Canadian Deportation Policies Need More Nuance

Less than two weeks ago, Canada ordered Saed Jama deported to Somalia. He had been convicted of trafficking crack and possessing stolen goods. Last march, in a similar story, the government also ordered Jama Warsame deported to Somalia for criminal acts. This is standard practice. Non-citizens who are convicted and sentenced to over two years in prison are deported to their home country. The one problem for both Saed and Jama is that they have never ever stepped foot in Somalia. They were born to Somali refugees in Saudi Arabia before making their way to Canada. Their parents have not been able to achieve citizenship for either of them. There are a number of security and human rights concerns with shipping two youths back to a dangerous, partially terrorist-controlled country with no support or local language knowledge.

Immigration Minister Kenney stated, in relation to Jama’s deportation, that he should not have chosen a life of violent crime. On face value, this argument satisfies the standard standard crime and punishment rationale. But if Canada truly has an interest in stopping crime, why is it sending two young men, with no local knowledge, to a country unable to control terrorist entities inside its borders? Last year, a UN Human Rights Committee noted that Canada would violate Jama Warsame’s right to life and right to freedom from cruel, inhuman and degrading treatment if it deported him. Why? Because these men would be prime targets for forced recruitment into the Al-Shabaab militia or even the government army. Yet Canada chose to do so despite being found in breach of its international obligations, says the Ottawa Citizen. Without any language skills or family support, these two men would likely be unable to avoid conscription.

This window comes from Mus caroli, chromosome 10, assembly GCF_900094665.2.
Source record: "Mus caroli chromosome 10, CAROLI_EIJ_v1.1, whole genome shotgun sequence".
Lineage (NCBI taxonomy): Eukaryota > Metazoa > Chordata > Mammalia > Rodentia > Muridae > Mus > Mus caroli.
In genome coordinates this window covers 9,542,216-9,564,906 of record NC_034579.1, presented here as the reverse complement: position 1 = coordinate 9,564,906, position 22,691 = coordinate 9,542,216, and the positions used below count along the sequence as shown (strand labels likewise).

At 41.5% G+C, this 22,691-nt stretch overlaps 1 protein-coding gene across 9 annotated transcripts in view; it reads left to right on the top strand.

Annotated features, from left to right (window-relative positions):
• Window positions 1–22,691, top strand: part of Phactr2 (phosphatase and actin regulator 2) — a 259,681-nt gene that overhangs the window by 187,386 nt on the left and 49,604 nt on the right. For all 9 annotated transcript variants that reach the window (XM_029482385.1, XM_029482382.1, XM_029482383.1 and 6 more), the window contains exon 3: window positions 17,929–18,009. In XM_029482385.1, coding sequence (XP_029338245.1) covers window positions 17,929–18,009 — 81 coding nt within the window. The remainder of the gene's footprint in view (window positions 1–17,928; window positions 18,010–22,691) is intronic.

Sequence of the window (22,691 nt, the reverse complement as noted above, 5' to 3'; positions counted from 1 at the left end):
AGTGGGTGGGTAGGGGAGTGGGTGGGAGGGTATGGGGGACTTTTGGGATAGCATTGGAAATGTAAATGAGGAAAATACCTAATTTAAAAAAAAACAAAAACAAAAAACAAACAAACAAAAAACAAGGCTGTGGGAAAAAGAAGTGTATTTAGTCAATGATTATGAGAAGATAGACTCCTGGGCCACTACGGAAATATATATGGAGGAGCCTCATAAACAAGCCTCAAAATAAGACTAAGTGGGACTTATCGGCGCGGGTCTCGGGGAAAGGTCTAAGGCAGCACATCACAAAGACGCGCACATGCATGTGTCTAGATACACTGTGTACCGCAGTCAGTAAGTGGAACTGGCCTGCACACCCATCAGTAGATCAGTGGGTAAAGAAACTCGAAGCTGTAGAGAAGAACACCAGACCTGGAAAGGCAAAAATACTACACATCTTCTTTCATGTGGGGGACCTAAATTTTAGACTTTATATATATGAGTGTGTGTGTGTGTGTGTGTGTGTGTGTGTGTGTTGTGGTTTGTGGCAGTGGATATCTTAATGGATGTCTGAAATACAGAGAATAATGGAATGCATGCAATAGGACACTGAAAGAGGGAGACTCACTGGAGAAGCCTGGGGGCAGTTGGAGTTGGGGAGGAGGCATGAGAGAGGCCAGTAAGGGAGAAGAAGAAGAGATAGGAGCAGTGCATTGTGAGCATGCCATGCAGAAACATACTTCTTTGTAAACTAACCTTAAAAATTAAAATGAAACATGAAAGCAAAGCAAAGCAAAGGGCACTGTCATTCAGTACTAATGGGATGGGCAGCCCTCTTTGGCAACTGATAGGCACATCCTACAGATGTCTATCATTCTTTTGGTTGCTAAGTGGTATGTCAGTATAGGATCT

These situations require common sense and a view from a wider lense. In these cases, it can be argued that Canada is putting these two men at risk of forcible recruited into terrorist organizations, or in danger of being a victim of terrorist acts. I do not believe this is just, ethical or good security policy. Not only is this a violation of Canada’s international obligations, it is going against the current government’s rigid anti-crime and anti-terrorism stance. I would argue there is far more of a criminal threat in sending two young men into possible conscription of terrorist groups than keeping them in a Canadian prison. This is an example of how black and whites policies miss the bigger picture, from both a human rights and security standpoint.

Not long after the story of Jama and Saed was printed, another story regarding an Ottawa man who was almost deported to Gaza hit the presses. Haitham Alabadleh, a 37-year old father of three, had never lived in Gaza. He was born to Gazan parents in Dubai, where foreign nationals are only given the citizenship of their parents. By its own definition, the Canadian government views Gaza as a non-state that is controlled by a terrorist group, Hamas. Furthermore, Gaza was recently the scene of a large military exchange with the Israeli Defence Force resulting in casualties on both sides. Yet Canada was still considering sending Alabadleh to Gaza. Luckily, the Canadian Border Services Agency suspended Alabadleh’s deportation only yesterday.

It should be noted that I am not aiming to stir up any debates regarding Palestinian statehood or the recent armed conflict in the area. What I am arguing is that Canadian officials should examine deportation orders more closely when a region in question is defined by the government as unstable and possibly controlled by terrorist elements.  To avoid possibly sending terrorist recruits into conflict zones, Canada should develop more sophisticated policies to deal with deportation. This would be better both for the protection of individual human rights and for the security of the international community. Currently, the only plans to change deportation policy is to lower the two-year deportation threshold to six months with Bill C-43.


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